Here's a little political news to cap off your week, Fourth Circuit fans.
Fourth Circuit Court of Appeals Chief Judge William Traxler Jr. announced the three-judge panel that will consider the lawsuit contesting Maryland's Congressional redistricting map this week. The judges are Fourth Circuit Judge Paul Niemeyer, and U.S. District Judges Alexander Williams and Roger Titus, both of the District Court for the District of Maryland.
In November, nine Maryland citizens filed a federal claim against the state alleging that the new congressional redistricting map violates the Voting Rights Act by “diluting the electoral strength of minorities,” reports The Washington Post.
The map, which has the support of most Maryland Democrats, including Governor Martin O’Malley, would increase the Democratic majority in the state’s House delegation. The increase, however, comes at the price of an additional majority-minority district.
The Maryland Attorney General’s Office filed a motion to deny a three-judge panel and a memorandum in support of a motion to dismiss the lawsuit last month. The state argued that the matter could be decided by a single judge, and that the plaintiffs failed to station a claim upon which relief could be granted.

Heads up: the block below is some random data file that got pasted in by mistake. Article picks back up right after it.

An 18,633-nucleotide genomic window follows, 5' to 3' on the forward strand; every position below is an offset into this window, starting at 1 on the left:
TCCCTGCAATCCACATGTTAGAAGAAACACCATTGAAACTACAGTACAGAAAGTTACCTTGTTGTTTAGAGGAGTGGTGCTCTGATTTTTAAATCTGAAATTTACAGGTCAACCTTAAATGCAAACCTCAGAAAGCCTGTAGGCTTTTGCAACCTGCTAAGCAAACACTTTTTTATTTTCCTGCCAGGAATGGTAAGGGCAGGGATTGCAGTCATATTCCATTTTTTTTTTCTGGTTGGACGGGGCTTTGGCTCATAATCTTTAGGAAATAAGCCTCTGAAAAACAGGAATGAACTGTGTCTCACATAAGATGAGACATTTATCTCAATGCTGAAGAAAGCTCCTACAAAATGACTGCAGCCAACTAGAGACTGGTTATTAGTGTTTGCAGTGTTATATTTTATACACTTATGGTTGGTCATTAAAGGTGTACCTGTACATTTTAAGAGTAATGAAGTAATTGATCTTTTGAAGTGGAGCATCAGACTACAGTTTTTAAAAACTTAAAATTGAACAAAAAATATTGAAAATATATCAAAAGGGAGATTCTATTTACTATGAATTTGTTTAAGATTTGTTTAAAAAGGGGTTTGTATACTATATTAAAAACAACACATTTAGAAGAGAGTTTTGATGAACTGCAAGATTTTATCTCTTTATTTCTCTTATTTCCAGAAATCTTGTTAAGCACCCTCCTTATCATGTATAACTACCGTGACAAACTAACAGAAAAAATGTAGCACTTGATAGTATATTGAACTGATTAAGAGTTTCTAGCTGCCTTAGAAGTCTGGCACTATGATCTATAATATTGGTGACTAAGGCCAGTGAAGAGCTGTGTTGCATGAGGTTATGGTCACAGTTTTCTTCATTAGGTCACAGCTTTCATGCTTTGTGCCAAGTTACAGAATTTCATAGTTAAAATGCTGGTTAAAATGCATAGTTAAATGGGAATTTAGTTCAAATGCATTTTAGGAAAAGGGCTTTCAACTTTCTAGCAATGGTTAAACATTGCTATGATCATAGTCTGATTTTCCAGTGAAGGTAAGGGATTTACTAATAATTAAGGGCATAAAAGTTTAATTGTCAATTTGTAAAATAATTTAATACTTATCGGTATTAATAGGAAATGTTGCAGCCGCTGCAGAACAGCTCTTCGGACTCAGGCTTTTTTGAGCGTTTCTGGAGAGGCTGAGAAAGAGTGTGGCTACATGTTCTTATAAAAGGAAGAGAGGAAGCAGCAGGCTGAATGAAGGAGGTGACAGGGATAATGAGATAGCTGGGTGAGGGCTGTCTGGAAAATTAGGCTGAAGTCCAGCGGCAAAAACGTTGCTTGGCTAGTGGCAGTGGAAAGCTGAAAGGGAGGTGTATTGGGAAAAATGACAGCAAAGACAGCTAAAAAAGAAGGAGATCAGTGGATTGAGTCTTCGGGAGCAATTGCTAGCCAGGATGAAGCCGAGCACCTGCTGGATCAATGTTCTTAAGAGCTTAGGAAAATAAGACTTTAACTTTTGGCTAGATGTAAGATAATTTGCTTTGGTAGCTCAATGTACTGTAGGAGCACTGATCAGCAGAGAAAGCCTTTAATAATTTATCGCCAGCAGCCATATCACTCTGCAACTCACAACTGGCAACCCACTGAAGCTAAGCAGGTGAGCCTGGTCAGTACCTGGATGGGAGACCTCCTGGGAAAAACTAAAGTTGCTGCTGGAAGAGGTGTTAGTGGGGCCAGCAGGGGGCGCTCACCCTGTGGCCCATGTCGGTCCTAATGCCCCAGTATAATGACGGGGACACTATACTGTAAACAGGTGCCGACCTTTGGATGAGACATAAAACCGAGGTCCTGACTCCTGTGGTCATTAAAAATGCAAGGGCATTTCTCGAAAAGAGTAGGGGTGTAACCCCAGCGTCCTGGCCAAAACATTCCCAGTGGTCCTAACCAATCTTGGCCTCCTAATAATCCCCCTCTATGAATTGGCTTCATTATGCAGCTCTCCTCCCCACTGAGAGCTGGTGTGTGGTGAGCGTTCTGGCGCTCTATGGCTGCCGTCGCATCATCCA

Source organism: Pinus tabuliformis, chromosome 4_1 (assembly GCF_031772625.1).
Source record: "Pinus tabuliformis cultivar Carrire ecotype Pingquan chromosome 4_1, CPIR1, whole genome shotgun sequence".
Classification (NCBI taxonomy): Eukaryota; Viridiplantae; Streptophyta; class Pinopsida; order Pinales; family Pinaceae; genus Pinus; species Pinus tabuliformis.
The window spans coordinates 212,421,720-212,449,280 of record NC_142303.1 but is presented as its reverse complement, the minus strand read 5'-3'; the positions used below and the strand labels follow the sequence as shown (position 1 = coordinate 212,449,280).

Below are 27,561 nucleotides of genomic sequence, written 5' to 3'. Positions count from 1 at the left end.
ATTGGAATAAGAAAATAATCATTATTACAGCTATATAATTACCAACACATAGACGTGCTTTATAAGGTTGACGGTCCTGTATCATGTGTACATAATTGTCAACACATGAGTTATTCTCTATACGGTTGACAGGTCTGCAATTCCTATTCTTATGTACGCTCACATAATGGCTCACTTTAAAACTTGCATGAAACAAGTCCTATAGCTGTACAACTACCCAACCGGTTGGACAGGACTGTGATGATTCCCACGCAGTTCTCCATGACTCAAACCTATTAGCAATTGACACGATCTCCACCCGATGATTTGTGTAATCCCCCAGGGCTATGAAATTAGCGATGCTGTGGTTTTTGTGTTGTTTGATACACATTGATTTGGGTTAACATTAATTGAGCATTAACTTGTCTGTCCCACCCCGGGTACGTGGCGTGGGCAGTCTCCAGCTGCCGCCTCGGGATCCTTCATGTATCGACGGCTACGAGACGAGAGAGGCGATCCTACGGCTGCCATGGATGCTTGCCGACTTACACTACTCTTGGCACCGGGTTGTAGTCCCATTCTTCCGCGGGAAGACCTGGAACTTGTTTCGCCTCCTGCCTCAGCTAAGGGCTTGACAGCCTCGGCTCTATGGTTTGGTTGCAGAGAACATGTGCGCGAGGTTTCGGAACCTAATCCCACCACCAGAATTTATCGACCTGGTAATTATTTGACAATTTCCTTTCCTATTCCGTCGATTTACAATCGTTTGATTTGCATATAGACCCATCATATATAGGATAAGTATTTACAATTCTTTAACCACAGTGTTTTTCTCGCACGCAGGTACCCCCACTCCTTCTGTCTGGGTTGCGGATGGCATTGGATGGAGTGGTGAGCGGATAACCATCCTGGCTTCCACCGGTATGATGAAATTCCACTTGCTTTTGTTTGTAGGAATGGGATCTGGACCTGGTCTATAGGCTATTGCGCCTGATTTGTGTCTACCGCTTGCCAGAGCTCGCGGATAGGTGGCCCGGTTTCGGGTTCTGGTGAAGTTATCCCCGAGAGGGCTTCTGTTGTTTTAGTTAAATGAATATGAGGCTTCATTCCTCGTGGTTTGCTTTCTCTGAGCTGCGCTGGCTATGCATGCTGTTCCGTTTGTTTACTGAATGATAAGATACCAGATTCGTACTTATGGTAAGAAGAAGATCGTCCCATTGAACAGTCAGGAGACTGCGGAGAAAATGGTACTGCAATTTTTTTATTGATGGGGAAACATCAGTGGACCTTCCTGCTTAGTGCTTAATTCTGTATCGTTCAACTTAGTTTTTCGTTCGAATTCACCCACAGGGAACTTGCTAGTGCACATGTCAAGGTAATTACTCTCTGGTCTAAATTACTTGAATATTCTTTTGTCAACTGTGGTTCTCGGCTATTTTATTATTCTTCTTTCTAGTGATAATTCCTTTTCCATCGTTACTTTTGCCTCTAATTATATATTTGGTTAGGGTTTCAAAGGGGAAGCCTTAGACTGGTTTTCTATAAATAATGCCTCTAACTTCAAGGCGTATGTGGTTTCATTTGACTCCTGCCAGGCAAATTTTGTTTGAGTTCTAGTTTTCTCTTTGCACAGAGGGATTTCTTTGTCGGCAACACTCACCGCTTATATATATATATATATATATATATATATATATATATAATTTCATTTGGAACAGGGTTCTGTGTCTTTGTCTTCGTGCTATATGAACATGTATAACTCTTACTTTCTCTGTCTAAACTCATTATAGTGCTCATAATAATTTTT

The Fourth Circuit Court of Appeals disagreed, but Judge Traxler noted that the panel could return the case if the judges decided that a three-judge panel was not warranted.
At least one Maryland Democrat, State Senator Anthony Muse, has spoken out against the plan, telling The Baltimore Sun, “this type of gerrymandering is what our citizens fought against during the civil rights era.”
For more updates on the Maryland redistricting lawsuit, and other news from the Fourth Circuit Court of Appeals, add FindLaw’s Fourth Circuit blog to your RSS Feed.
- Judge Appoints 3-Judge Panel to Hear Maryland Redistricting Lawsuit (The Washington Post)
- Judiciary Committee Approves Stephanie Thacker’s Nomination (FindLaw’s Fourth Circuit blog)
- Justices Don’t Look Kindly on Disputed Provision of Voting Rights Act (FindLaw’s Courtside)